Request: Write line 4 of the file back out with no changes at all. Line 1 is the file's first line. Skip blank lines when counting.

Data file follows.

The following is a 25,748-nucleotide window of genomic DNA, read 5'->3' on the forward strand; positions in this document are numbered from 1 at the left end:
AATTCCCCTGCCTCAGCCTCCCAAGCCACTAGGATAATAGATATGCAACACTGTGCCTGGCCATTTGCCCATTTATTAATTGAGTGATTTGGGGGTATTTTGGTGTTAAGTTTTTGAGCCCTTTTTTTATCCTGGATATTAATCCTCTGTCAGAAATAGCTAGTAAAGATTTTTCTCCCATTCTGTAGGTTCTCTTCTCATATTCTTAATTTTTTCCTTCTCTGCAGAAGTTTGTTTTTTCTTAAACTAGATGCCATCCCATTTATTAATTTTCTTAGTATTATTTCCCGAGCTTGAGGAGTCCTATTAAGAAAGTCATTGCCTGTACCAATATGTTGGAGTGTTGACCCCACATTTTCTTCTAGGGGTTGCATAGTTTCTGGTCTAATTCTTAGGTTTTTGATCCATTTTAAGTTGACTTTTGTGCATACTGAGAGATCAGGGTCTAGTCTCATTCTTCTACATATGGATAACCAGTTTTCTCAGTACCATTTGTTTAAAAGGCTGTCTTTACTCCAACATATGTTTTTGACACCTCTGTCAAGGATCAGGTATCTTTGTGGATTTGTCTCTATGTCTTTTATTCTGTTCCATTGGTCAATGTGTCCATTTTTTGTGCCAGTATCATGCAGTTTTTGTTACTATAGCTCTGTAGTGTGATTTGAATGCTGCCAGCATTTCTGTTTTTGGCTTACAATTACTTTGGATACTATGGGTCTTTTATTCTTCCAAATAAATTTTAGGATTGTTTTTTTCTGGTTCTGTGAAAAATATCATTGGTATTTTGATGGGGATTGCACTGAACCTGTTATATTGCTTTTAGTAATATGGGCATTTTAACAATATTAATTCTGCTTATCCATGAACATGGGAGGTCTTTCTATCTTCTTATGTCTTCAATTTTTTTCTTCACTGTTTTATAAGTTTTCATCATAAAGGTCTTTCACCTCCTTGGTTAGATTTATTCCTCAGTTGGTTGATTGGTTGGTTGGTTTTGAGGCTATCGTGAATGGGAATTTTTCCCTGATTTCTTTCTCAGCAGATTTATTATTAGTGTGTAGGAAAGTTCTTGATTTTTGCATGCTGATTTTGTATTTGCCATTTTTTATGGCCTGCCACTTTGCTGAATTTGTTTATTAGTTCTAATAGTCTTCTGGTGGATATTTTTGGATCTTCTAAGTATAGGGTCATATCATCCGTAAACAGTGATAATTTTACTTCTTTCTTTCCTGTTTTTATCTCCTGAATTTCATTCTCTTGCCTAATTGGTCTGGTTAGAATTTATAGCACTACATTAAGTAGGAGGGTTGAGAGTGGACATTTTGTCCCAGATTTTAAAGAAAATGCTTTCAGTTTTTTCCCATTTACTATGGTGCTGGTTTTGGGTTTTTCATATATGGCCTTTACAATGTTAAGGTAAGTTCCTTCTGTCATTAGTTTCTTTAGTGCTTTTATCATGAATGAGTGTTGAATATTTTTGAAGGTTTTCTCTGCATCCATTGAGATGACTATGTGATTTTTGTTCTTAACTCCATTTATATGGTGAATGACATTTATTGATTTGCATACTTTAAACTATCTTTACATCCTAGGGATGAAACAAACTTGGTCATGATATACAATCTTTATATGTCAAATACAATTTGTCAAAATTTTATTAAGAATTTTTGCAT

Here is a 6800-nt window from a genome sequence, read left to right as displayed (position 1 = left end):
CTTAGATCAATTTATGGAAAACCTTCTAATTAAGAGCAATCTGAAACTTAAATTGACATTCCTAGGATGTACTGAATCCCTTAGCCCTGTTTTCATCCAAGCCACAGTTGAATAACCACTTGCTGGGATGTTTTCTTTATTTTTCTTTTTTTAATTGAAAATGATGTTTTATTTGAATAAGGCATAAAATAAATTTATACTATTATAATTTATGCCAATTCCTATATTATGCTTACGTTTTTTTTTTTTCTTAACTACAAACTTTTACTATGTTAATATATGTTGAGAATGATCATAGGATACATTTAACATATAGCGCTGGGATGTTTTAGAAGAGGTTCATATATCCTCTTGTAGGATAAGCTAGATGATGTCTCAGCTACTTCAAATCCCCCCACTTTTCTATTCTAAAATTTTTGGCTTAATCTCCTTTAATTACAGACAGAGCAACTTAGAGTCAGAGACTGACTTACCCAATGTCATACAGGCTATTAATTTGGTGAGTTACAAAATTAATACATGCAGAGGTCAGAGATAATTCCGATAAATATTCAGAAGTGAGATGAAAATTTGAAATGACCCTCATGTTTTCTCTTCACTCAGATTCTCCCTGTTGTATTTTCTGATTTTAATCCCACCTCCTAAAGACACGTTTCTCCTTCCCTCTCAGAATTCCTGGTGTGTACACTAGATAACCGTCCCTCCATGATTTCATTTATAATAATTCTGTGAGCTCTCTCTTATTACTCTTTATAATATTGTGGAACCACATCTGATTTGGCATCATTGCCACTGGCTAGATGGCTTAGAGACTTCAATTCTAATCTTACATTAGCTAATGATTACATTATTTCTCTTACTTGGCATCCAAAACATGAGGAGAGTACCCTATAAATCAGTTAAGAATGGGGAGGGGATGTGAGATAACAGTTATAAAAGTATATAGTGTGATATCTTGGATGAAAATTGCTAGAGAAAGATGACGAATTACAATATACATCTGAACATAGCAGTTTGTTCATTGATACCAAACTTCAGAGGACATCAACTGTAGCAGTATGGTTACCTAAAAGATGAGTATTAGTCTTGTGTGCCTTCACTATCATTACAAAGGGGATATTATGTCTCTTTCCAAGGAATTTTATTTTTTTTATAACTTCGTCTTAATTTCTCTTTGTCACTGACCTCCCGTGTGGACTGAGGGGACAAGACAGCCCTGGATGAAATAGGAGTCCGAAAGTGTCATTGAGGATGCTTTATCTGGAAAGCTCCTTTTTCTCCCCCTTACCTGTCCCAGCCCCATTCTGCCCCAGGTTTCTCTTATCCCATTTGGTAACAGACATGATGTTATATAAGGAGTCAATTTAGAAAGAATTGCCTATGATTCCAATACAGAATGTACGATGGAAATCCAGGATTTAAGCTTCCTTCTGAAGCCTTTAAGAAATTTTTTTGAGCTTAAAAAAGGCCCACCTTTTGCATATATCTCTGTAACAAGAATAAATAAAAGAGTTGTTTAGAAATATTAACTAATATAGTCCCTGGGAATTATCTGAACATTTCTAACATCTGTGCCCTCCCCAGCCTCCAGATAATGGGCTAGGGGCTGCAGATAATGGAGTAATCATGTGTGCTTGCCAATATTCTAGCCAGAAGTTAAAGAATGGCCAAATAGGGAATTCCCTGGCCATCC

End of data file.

CTTAGATCAATTTATGGAAAACCTTCTAATTAAGAGCAATCTGAAACTTAAATTGACATTCCTAGGATGTACTGAATCCCTTAGCCCTGTTTTCATCCAAGCCACAGTTGAATAACCACTTGCTGGGATGTTTTCTTTATTTTTCTTTTTTTAATTGAAAATGATGTTTTATTTGAATAAGGCATAAAATAAATTTATACTATTATAATTTATGCCAATTCCTATATTATGCTTACGTTTTTTTTTTTTCTTAACTACAAACTTTTACTATGTTAATATATGTTGAGAATGATCATAGGATACATTTAACATATAGCGCTGGGATGTTTTAGAAGAGGTTCATATATCCTCTTGTAGGATAAGCTAGATGATGTCTCAGCTACTTCAAATCCCCCCACTTTTCTATTCTAAAATTTTTGGCTTAATCTCCTTTAATTACAGACAGAGCAACTTAGAGTCAGAGACTGACTTACCCAATGTCATACAGGCTATTAATTTGGTGAGTTACAAAATTAATACATGCAGAGGTCAGAGATAATTCCGATAAATATTCAGAAGTGAGATGAAAATTTGAAATGACCCTCATGTTTTCTCTTCACTCAGATTCTCCCTGTTGTATTTTCTGATTTTAATCCCACCTCCTAAAGACACGTTTCTCCTTCCCTCTCAGAATTCCTGGTGTGTACACTAGATAACCGTCCCTCCATGATTTCATTTATAATAATTCTGTGAGCTCTCTCTTATTACTCTTTATAATATTGTGGAACCACATCTGATTTGGCATCATTGCCACTGGCTAGATGGCTTAGAGACTTCAATTCTAATCTTACATTAGCTAATGATTACATTATTTCTCTTACTTGGCATCCAAAACATGAGGAGAGTACCCTATAAATCAGTTAAGAATGGGGAGGGGATGTGAGATAACAGTTATAAAAGTATATAGTGTGATATCTTGGATGAAAATTGCTAGAGAAAGATGACGAATTACAATATACATCTGAACATAGCAGTTTGTTCATTGATACCAAACTTCAGAGGACATCAACTGTAGCAGTATGGTTACCTAAAAGATGAGTATTAGTCTTGTGTGCCTTCACTATCATTACAAAGGGGATATTATGTCTCTTTCCAAGGAATTTTATTTTTTTTATAACTTCGTCTTAATTTCTCTTTGTCACTGACCTCCCGTGTGGACTGAGGGGACAAGACAGCCCTGGATGAAATAGGAGTCCGAAAGTGTCATTGAGGATGCTTTATCTGGAAAGCTCCTTTTTCTCCCCCTTACCTGTCCCAGCCCCATTCTGCCCCAGGTTTCTCTTATCCCATTTGGTAACAGACATGATGTTATATAAGGAGTCAATTTAGAAAGAATTGCCTATGATTCCAATACAGAATGTACGATGGAAATCCAGGATTTAAGCTTCCTTCTGAAGCCTTTAAGAAATTTTTTTGAGCTTAAAAAAGGCCCACCTTTTGCATATATCTCTGTAACAAGAATAAATAAAAGAGTTGTTTAGAAATATTAACTAATATAGTCCCTGGGAATTATCTGAACATTTCTAACATCTGTGCCCTCCCCAGCCTCCAGATAATGGGCTAGGGGCTGCAGATAATGGAGTAATCATGTGTGCTTGCCAATATTCTAGCCAGAAGTTAAAGAATGGCCAAATAGGGAATTCCCTGGCCATCC